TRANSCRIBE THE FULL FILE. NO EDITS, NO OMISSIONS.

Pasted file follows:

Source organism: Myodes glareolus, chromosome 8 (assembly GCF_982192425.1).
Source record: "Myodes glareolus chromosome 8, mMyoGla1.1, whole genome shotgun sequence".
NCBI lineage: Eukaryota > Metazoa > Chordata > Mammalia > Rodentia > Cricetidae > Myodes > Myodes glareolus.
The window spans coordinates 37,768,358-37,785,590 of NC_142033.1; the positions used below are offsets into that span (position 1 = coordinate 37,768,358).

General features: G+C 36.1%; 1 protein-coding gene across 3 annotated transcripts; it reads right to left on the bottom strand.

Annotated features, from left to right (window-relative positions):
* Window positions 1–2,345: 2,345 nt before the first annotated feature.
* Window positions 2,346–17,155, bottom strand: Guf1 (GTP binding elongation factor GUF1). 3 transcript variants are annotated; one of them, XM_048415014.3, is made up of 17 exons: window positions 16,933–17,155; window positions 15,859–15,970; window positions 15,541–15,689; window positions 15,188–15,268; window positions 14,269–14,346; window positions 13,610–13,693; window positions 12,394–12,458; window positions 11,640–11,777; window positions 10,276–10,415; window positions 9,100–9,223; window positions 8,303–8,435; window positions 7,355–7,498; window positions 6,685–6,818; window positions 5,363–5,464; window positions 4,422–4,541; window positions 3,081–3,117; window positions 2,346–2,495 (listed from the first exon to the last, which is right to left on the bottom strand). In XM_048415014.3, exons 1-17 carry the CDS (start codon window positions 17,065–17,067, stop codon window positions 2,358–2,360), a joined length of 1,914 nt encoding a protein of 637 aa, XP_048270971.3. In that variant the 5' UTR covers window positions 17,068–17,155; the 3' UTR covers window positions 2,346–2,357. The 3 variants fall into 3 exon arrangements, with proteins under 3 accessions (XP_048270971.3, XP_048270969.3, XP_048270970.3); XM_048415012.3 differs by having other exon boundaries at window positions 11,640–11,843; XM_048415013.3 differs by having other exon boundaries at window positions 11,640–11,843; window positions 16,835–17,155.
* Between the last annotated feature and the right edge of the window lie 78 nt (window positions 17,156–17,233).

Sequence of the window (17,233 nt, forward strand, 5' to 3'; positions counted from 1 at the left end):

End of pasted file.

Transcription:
Source organism: Myodes glareolus, chromosome 8 (assembly GCF_982192425.1).
Source record: "Myodes glareolus chromosome 8, mMyoGla1.1, whole genome shotgun sequence".
NCBI lineage: Eukaryota > Metazoa > Chordata > Mammalia > Rodentia > Cricetidae > Myodes > Myodes glareolus.
The window spans coordinates 37,768,358-37,785,590 of NC_142033.1; the positions used below are offsets into that span (position 1 = coordinate 37,768,358).

General features: G+C 36.1%; 1 protein-coding gene across 3 annotated transcripts; it reads right to left on the bottom strand.

Annotated features, from left to right (window-relative positions):
* Window positions 1–2,345: 2,345 nt before the first annotated feature.
* Window positions 2,346–17,155, bottom strand: Guf1 (GTP binding elongation factor GUF1). 3 transcript variants are annotated; one of them, XM_048415014.3, is made up of 17 exons: window positions 16,933–17,155; window positions 15,859–15,970; window positions 15,541–15,689; window positions 15,188–15,268; window positions 14,269–14,346; window positions 13,610–13,693; window positions 12,394–12,458; window positions 11,640–11,777; window positions 10,276–10,415; window positions 9,100–9,223; window positions 8,303–8,435; window positions 7,355–7,498; window positions 6,685–6,818; window positions 5,363–5,464; window positions 4,422–4,541; window positions 3,081–3,117; window positions 2,346–2,495 (listed from the first exon to the last, which is right to left on the bottom strand). In XM_048415014.3, exons 1-17 carry the CDS (start codon window positions 17,065–17,067, stop codon window positions 2,358–2,360), a joined length of 1,914 nt encoding a protein of 637 aa, XP_048270971.3. In that variant the 5' UTR covers window positions 17,068–17,155; the 3' UTR covers window positions 2,346–2,357. The 3 variants fall into 3 exon arrangements, with proteins under 3 accessions (XP_048270971.3, XP_048270969.3, XP_048270970.3); XM_048415012.3 differs by having other exon boundaries at window positions 11,640–11,843; XM_048415013.3 differs by having other exon boundaries at window positions 11,640–11,843; window positions 16,835–17,155.
* Between the last annotated feature and the right edge of the window lie 78 nt (window positions 17,156–17,233).

Sequence of the window (17,233 nt, forward strand, 5' to 3'; positions counted from 1 at the left end):